It is not an easy subject and people who have done the film have done it because they were moved by the script
What kind of hindrances or hurdles did you face from the planning stage through the process of making Udta Punjab?
It wasn’t an easy film to make, as I just mentioned that we had very limited time to shoot. And it is a multi-track narrative. Usually for such a film, you are stationed at one place station for some days and shooting in one particular location. In this film we were shooting at multiple locations. We were based in Amritsar but there were only few scenes that were shot there. We were shooting in a 50 km radius around Amritsar, in every direction. And there was a lot of traveling and continuous change of location.
When you are shooting in the same location for many days, you get used to it and start understanding the property, lighting etc. But when you are shooting in a real location practically everyday, you have to quickly adapt to it. And it is a high energy film so the level of energy in the performance had to be up at all times. Shooting in Punjab in a very limited time with budget constraints made it difficult for the production crew to pull everything off. However we got a lot of help and support from the local people of Punjab. We never faced any problem as such. But of course when you are shooting with someone like Diljit Dosanjh, who is a huge star in Punjab, in real locations, what exactly do you expect? It was most difficult to shoot with him in real locations. And people loved Kareena (Kapoor Khan). We also shot with Shahid (Kapoor) in real locations. With Alia (Bhatt), nobody actually recognized that it was her.
As a filmmaker and as a person, during this whole battle with the Censor and now even with the film getting leaked, what has been going on in your mind?
Frankly I did not have time to think about what was going on or have self pity or feel bad for myself. But there were few moments when I really thought, “What is really happening?” Too many things were happening and we were just going from moment to moment, day by day, thinking about what should we do about the whole thing. There was no other way. We would have lost control of what was happening if we didn’t go like that. There were surprises all the time. We had a Whatsapp group where we were sharing data and other details, were meeting, talking and trying to be on our toes to solve the problems that came our way. So there was very little time to feel bad. I think it will take me a while to make sense of what has happened in the past few weeks.
In such a scenario, it takes a lot of courage to keep moving and fight the battle. What is your learning from the whole situation?
There is nothing to learn except to be able to handle such a situation in a more mature manner, if it ever arrives in the future. To be a little smarter about it. If this was to happen again, my reaction will not be the same because I have already experienced it. At the same time, it is all about sticking to the original purpose and being the filmmaker that you are and not ever changing the kind of person you are. And yes I’ll be a little more evolved in my approach.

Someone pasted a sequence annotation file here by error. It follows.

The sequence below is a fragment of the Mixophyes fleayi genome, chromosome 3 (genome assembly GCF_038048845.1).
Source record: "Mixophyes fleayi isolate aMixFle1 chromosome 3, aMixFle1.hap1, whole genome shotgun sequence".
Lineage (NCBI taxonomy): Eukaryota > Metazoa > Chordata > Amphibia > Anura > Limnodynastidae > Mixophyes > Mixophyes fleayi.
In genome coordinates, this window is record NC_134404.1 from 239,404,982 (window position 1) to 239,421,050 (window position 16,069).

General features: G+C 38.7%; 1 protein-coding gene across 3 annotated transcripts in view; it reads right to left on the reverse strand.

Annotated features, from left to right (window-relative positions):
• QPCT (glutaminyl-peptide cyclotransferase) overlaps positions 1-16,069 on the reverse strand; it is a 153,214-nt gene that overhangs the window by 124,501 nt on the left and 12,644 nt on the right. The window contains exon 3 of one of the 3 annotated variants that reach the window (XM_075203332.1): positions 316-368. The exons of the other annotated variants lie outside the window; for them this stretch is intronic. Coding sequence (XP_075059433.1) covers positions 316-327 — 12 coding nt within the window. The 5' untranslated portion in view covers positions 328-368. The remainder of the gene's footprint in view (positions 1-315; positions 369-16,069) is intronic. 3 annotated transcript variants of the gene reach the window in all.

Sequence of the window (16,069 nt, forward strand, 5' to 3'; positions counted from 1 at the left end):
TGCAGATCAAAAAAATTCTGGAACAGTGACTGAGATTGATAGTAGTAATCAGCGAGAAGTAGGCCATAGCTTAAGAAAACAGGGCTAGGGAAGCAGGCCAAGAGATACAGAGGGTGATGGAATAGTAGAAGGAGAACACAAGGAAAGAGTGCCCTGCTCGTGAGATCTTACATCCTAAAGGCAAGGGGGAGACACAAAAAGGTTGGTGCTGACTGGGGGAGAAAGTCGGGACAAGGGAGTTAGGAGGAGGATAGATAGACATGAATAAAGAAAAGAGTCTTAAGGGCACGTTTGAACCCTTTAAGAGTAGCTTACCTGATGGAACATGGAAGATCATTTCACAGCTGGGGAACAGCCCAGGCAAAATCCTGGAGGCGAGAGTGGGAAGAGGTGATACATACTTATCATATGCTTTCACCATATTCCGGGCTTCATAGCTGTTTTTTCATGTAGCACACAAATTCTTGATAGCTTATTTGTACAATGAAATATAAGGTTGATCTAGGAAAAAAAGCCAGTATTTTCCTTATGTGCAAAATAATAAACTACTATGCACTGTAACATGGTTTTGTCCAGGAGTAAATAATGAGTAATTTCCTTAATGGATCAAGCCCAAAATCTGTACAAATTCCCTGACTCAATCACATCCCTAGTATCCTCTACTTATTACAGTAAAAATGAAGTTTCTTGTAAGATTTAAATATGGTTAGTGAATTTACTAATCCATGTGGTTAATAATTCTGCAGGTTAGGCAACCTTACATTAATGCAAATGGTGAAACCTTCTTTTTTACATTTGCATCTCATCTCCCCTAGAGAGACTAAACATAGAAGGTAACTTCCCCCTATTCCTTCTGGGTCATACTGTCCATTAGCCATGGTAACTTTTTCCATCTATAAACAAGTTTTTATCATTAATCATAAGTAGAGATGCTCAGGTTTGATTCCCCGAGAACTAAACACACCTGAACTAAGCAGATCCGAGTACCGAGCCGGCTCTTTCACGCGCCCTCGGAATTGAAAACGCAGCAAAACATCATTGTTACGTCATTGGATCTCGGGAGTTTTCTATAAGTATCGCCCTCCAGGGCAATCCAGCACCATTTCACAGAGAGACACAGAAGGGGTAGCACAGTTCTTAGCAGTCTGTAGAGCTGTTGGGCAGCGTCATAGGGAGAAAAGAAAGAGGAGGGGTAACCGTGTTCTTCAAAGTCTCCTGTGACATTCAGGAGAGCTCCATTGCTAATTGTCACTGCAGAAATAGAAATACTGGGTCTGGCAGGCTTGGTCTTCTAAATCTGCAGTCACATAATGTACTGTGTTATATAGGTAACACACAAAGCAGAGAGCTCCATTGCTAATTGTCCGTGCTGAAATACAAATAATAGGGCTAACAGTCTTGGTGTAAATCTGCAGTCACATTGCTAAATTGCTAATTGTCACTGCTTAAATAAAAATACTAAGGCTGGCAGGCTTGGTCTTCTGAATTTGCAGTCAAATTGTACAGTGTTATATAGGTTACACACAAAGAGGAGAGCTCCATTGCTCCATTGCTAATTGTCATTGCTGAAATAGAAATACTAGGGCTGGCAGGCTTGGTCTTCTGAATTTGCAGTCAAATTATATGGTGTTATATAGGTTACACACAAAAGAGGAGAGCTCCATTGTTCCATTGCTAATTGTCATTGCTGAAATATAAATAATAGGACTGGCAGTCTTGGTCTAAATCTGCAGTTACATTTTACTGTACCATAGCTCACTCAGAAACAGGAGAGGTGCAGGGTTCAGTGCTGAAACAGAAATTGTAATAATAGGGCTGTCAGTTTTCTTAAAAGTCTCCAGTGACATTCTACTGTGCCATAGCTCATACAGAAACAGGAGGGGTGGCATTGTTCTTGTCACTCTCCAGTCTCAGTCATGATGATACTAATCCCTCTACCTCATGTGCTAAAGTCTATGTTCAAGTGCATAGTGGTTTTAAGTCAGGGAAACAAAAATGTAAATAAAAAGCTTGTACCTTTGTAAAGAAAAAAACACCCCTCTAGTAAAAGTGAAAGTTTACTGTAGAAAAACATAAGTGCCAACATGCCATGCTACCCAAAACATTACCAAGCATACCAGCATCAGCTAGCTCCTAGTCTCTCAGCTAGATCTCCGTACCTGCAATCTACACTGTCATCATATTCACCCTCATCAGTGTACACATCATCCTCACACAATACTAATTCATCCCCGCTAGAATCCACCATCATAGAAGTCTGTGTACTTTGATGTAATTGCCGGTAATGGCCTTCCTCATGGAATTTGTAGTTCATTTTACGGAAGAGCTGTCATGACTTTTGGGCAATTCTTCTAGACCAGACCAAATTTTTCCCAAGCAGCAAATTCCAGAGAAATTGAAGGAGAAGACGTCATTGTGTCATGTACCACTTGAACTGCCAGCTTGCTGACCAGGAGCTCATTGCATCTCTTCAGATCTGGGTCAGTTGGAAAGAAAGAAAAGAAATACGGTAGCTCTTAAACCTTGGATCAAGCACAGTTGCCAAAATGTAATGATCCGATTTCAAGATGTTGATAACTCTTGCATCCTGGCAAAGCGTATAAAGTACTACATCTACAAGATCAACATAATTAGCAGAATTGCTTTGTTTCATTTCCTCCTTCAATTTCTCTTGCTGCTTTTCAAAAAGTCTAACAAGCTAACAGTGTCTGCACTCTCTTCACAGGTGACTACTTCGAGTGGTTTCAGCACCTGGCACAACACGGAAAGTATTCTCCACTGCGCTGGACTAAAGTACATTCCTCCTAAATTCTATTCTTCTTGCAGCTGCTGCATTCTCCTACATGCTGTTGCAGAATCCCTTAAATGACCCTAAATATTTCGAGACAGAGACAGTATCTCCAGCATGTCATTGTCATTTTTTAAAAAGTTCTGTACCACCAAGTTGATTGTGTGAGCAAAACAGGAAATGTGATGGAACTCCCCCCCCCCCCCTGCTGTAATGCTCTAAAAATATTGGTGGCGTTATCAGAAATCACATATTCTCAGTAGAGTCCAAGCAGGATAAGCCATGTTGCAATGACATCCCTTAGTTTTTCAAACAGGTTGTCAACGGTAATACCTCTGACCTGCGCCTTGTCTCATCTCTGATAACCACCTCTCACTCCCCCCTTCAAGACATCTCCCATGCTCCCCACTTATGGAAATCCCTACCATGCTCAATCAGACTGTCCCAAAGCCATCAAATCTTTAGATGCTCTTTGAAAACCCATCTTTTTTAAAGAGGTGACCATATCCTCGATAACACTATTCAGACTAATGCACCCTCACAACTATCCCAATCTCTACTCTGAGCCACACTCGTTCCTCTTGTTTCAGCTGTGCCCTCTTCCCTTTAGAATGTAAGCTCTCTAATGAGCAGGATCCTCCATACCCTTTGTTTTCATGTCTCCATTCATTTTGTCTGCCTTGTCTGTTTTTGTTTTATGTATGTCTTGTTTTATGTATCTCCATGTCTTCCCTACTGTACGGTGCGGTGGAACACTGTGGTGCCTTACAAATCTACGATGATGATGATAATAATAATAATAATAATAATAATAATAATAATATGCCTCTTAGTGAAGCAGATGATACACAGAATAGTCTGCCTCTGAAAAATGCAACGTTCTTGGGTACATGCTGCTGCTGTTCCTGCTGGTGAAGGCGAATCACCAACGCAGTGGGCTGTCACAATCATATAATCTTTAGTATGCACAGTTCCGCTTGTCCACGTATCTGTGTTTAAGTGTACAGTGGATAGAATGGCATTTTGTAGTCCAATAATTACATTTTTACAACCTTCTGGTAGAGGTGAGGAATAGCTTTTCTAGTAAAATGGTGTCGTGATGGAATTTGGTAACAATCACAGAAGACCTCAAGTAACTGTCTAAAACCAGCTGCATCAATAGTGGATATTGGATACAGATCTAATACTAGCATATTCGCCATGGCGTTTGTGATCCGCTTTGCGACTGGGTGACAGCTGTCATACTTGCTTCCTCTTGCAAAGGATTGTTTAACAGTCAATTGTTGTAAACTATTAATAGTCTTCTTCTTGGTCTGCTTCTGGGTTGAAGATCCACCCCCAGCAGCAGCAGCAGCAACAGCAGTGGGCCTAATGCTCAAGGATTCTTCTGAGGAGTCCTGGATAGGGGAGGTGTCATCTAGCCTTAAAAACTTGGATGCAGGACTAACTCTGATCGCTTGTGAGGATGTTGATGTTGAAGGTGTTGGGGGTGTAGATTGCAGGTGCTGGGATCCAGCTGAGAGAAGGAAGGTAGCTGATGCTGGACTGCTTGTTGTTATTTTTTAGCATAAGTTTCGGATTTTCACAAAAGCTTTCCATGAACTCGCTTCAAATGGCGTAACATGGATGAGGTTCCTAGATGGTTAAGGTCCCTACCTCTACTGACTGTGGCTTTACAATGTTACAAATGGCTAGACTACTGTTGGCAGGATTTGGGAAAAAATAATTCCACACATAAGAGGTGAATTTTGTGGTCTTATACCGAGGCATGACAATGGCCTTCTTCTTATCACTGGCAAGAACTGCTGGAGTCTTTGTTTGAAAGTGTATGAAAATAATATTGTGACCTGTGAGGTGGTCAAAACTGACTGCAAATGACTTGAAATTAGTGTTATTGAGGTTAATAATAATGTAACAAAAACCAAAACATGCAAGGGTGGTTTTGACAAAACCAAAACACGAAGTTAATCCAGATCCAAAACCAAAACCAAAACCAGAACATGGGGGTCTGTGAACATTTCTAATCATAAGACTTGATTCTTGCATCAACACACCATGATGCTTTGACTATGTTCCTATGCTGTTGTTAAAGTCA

The film is said to have broken records of the most expensive music deal. How did you choose the songs and music since Punjabi music is already quite famous?
Shahid happens to be a non-Bhangra star in the film. So we had the opportunity to create some really funky music. And Amit (Trivedi) really worked hard to produce this kind of music. We were exploring a different space as we thought that there is Bhangra music that we know and then there is Asian music, which comes from UK or Canada. But we wanted to do something that most people haven’t done. It took him about a year to complete the album, which is good, because there are different layers that then go into it. The music is quite unusual.
One of the songs, ‘Ik kudi’ is taken from a poem by Shiv Kumar Batalvi. The title song ‘Ud da Punjab’ is written by Varun Grover. And the other songs are written by Shellee who had to travel a long way, it was quite a ride for him. He used to write a lot and then we would pick and choose from it. It was a good experience working with these guys.
When the story is already dramatic, then I don’t have to do extra things to pitch it even higher
Your films always have a deep connection to realism. Where do you draw inspiration for such stories? And how do you treat them?
I don’t know where it comes from. A lot of realism comes from not doing too much. I like to shoot in real locations. I like to use minimal amount of VFX. And if you look at Ishqiya or Udta Punjab, the stories are very dramatic. When the story is already dramatic, then I don’t have to do extra things to pitch it even higher. I’m sure it is got to do with my initial working with Vishal (Bhardwaj). While working with him, there was a kind of cinema that we made, which really got into my skin.